Lily Bass explores whether politicians can ever really be considered celebrities, contending with the blurring of this boundary and its injustices.

In the United States, the boundaries between celebrities and politicians have long been blurred. Ronald Reagan notoriously ditched his showbusiness legacy in 1981 in favour of the political sphere. Similarly, in 2016 Donald Trump waved goodbye to his life on The Apprentice to embark on his presidential journey. Trump’s presidency seemed to ignite an almost ceaseless flurry of presidential announcements from celebrities in years to follow, from faces as famous and recognisable as Caitlyn Jenner and Kanye West. In fact, the celebrity-turn-politician narrative has become so normalised in America that a recent poll found that 46% of Americans would happily support a presidential run from Dwayne ‘The Rock’ Johnson. 

Within the British political scene, you’d have a much trickier task in finding celebrities willing to leave behind their mansions for a room at No. 10. Of course, you’ll stumble across myriad examples where the situation is reversed – politicians becoming celebrities. This is pretty much a standard evolutionary process – even right of passage – for politicians, anywhere and everywhere, at the end of their political career. They publish an all-revealing biography. They release an explosive docu-series. This isn’t inherently problematic, either. I personally found Michelle Obama’s ‘Becoming’ to be a deeply enriching read and I also can’t help but look forward to the annual release of her husband’s ‘Summer Playlist’.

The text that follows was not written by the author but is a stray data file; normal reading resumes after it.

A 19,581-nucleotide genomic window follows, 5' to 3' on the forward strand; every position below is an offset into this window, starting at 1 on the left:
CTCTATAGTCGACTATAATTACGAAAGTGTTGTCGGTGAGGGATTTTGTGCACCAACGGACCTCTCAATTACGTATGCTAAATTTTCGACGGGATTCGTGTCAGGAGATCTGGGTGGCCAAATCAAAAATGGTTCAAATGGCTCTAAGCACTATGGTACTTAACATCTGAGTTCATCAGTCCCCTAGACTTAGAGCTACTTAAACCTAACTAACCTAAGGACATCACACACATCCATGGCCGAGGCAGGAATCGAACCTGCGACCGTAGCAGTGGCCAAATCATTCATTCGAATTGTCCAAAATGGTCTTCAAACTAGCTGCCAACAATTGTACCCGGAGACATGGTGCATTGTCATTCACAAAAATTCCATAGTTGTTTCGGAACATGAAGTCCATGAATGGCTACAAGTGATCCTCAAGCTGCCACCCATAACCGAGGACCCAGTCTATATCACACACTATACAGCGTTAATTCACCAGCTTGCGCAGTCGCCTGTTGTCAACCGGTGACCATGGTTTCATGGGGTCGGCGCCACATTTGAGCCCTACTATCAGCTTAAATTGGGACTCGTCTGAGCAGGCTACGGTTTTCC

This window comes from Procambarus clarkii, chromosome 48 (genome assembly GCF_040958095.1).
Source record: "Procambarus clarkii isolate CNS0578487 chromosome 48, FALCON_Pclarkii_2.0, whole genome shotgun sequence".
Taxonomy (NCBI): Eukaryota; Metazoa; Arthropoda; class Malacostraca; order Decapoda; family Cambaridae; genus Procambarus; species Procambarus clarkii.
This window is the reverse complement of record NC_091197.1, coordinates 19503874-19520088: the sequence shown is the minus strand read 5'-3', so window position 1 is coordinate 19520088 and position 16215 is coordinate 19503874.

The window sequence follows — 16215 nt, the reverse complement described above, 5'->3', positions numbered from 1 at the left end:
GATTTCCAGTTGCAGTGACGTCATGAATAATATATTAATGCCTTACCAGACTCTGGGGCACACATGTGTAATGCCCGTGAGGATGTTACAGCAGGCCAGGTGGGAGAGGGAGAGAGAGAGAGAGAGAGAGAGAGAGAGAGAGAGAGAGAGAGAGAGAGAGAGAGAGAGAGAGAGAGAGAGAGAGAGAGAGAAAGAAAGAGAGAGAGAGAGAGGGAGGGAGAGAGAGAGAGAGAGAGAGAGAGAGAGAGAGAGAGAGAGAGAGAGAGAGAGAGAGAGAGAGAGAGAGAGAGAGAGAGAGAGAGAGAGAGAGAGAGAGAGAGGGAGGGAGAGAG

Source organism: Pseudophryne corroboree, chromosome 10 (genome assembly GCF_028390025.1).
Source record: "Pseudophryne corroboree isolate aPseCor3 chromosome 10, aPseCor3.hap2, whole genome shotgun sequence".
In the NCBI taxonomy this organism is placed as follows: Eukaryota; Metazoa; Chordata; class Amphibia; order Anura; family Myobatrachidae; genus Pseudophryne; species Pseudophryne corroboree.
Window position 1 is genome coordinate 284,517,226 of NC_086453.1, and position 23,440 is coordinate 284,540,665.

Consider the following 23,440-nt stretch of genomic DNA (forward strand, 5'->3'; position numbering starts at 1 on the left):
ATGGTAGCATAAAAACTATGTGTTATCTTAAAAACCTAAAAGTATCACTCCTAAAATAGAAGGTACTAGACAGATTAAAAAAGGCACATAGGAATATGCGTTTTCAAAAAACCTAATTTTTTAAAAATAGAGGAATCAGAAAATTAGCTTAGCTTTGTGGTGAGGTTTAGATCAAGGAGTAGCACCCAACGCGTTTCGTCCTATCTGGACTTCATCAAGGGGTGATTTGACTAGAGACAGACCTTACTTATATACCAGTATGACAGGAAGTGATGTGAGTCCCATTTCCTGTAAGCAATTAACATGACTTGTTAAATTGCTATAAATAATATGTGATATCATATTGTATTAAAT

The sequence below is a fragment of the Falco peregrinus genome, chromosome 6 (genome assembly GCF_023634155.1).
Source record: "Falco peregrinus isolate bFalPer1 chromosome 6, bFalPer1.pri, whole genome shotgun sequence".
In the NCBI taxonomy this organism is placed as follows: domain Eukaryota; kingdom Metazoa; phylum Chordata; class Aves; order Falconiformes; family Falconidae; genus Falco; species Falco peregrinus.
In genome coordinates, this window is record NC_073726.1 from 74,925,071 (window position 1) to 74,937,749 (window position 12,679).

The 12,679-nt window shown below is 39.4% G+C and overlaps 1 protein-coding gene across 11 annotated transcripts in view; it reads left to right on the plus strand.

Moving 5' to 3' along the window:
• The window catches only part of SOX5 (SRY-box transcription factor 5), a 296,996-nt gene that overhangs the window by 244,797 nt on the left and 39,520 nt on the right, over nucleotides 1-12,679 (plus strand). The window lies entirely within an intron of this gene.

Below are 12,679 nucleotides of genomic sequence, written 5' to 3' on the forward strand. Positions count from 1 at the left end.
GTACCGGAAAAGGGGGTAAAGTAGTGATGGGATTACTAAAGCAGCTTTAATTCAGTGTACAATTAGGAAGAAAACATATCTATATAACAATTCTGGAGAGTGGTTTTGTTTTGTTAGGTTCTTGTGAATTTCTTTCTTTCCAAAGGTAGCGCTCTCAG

But what about politicians seeking fame who still have political duties? An apt example of this is Matt Hancock, who decided to join ITV’s ‘I’m A Celebrity Get Me Out Of Here’ this year. The British ex-health secretary, who was caught on CCTV camera breaching his own lockdown rules whilst embracing his ex-aide Gina Coladangelo, claimed that his decision to join the show was driven by a desire to promote dyslexia, whilst showing that politicians are human and make mistakes like the rest of us. “I messed up and I fessed up,” said Hancock early on in the show. 

Is Hancock’s ITV appearance a genuine attempt to redeem his reputation, or purely for self-promotion? Throughout the show, Hancock was notably trying to feed into the idea that humans are fallible, and with the former health secretary making it to the semi-final of the series, many viewers evidently thought Hancock deserved forgiveness for this reason.  

However, can bushtucker trials really be poetic justice? Arguably, eating a few insects (and, may I add, not even feigning disgust) does not entail public redemption. Perhaps Hancock really did take valuable time off from his role as the MP for West Suffolk to promote dyslexia, not merely to cleanse his guilt. Maybe it was the genuine reason behind his decision to accept the gig, and it just conveniently happened to bag him £400,000 and provide the opportunity to promote his new book…  

Yet, the sense of an almost visceral disgust when Matt Hancock was announced to appear on ‘I’m A Celeb’ was undeniably palpable. There seemed to be a universal feeling that this was nothing but a narcissistic stunt for self-promotion – a feeling that failed to fade despite Hancock’s desperate attempts throughout the show. It’s no wonder many of the camp members, most notably Boy George, found his presence in the jungle so repulsing: it trivialised the pain of those who died unnecessarily because of his mistakes. 

Edited by: Rebecca Pearson – Deputy Editor

Header designed by: Sarim Mangi


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